2. If a Respondent identifies as having a disability, consult with Student Access (for students) or EOA (for employees) to engage in the interactive process for disability accommodations as necessary in implementing the Emergency Removal.

Step FOUR: Provide the Respondent with notice and an “immediate” opportunity to challenge the emergency removal

In all cases where Vanderbilt imposes an Emergency Removal, the Respondent (regardless of status as either student or employee) will be issued a Notice of Removal letter.

Upon receiving the Notice of Removal letter, the Respondent may wish to contest the decision. If the Respondent wishes to challenge an Emergency Removal, the Respondent must within three days after receipt of the Notice of Removal submit an appeal of the Emergency Removal to the Office for Equal Access (

The appeal should include the following information:

a. the Respondent’s name, address, university email address and phone number;

b. a full description of the Respondent’s concern; and

c. a statement of the resolution requested (for example, that the Emergency Removal be modified or rescinded in its entirety).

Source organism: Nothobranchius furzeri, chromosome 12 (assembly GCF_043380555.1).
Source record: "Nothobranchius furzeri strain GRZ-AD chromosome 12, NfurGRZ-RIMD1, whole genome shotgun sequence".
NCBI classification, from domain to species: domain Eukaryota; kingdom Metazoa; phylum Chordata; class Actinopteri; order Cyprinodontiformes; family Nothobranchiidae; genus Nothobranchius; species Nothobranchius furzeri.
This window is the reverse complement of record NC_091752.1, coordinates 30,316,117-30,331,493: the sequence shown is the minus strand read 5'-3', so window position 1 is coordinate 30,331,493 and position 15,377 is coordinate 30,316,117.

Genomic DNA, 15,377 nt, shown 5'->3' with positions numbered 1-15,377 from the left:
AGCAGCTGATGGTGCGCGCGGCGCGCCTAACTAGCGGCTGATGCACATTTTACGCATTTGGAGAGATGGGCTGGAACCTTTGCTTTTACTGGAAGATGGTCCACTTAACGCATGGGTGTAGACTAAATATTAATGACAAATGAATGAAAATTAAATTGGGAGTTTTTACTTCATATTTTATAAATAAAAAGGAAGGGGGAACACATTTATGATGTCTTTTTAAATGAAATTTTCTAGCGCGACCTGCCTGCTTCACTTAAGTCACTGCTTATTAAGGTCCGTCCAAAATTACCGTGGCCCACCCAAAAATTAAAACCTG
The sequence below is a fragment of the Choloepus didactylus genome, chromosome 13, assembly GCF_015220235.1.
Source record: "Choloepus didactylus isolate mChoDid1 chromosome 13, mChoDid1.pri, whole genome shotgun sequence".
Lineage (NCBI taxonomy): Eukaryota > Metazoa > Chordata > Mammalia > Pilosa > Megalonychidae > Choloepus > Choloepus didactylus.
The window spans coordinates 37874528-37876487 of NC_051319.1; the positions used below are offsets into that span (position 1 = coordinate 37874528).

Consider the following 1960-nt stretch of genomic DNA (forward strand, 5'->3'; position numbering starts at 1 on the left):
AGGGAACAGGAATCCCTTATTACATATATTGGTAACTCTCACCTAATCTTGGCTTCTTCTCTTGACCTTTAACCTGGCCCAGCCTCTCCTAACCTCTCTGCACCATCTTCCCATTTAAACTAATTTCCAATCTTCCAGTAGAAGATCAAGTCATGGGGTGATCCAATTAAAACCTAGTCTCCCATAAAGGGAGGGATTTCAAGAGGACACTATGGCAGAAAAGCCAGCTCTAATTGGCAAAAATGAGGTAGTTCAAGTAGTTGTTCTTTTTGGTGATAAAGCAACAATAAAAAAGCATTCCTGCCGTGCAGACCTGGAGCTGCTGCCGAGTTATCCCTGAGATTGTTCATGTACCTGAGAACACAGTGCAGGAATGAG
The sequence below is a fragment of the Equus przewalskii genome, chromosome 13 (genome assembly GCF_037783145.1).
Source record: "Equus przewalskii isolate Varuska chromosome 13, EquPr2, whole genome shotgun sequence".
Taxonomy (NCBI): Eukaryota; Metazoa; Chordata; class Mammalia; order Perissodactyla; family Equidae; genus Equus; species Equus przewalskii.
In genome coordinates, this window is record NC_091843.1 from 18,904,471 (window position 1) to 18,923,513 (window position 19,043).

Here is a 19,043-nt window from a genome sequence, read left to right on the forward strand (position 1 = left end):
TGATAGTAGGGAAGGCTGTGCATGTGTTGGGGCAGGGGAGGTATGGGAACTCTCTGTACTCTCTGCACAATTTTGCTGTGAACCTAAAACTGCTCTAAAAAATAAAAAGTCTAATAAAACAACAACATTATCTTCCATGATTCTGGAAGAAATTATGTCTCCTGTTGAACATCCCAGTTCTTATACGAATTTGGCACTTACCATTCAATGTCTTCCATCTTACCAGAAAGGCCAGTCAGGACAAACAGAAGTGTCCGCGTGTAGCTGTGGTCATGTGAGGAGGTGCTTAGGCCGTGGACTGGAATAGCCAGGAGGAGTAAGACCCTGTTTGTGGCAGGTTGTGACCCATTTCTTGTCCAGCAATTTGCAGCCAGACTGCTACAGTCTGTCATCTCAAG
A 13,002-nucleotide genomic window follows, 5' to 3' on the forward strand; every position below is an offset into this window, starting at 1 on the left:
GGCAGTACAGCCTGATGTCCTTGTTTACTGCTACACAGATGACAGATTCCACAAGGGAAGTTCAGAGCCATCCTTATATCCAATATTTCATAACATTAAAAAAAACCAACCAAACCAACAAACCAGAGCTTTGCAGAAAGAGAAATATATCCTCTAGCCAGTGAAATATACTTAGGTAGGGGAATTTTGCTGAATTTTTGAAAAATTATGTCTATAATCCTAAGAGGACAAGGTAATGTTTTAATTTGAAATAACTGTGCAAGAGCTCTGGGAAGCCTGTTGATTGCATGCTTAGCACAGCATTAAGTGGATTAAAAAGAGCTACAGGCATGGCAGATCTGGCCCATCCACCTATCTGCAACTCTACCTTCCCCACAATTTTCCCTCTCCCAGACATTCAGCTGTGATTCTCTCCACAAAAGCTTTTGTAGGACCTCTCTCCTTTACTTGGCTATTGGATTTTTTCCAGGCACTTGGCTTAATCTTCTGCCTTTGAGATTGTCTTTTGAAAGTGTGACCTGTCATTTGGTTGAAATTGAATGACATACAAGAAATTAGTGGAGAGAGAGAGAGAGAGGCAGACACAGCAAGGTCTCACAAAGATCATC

Upon receipt of the appeal, the Office for Equal Access will, as soon as practicable, provide the Respondent with notice acknowledging receipt of the appeal and will promptly initiate a Show Cause meeting to discuss the appeal; typically, a Show Cause meeting will be scheduled within one business day of the receipt of the Respondent’s appeal. This meeting is for the Respondent to show cause why the Emergency Removal should be rescinded or modified.


As noted above, a Respondent must request a Show Cause meeting with the Office for Equal Access within three days of the Respondent’s receipt of the Notice of Removal. If no appeal is received within the three-day time period, objections to the Emergency Removal will be deemed waived and the Emergency Removal will be imposed.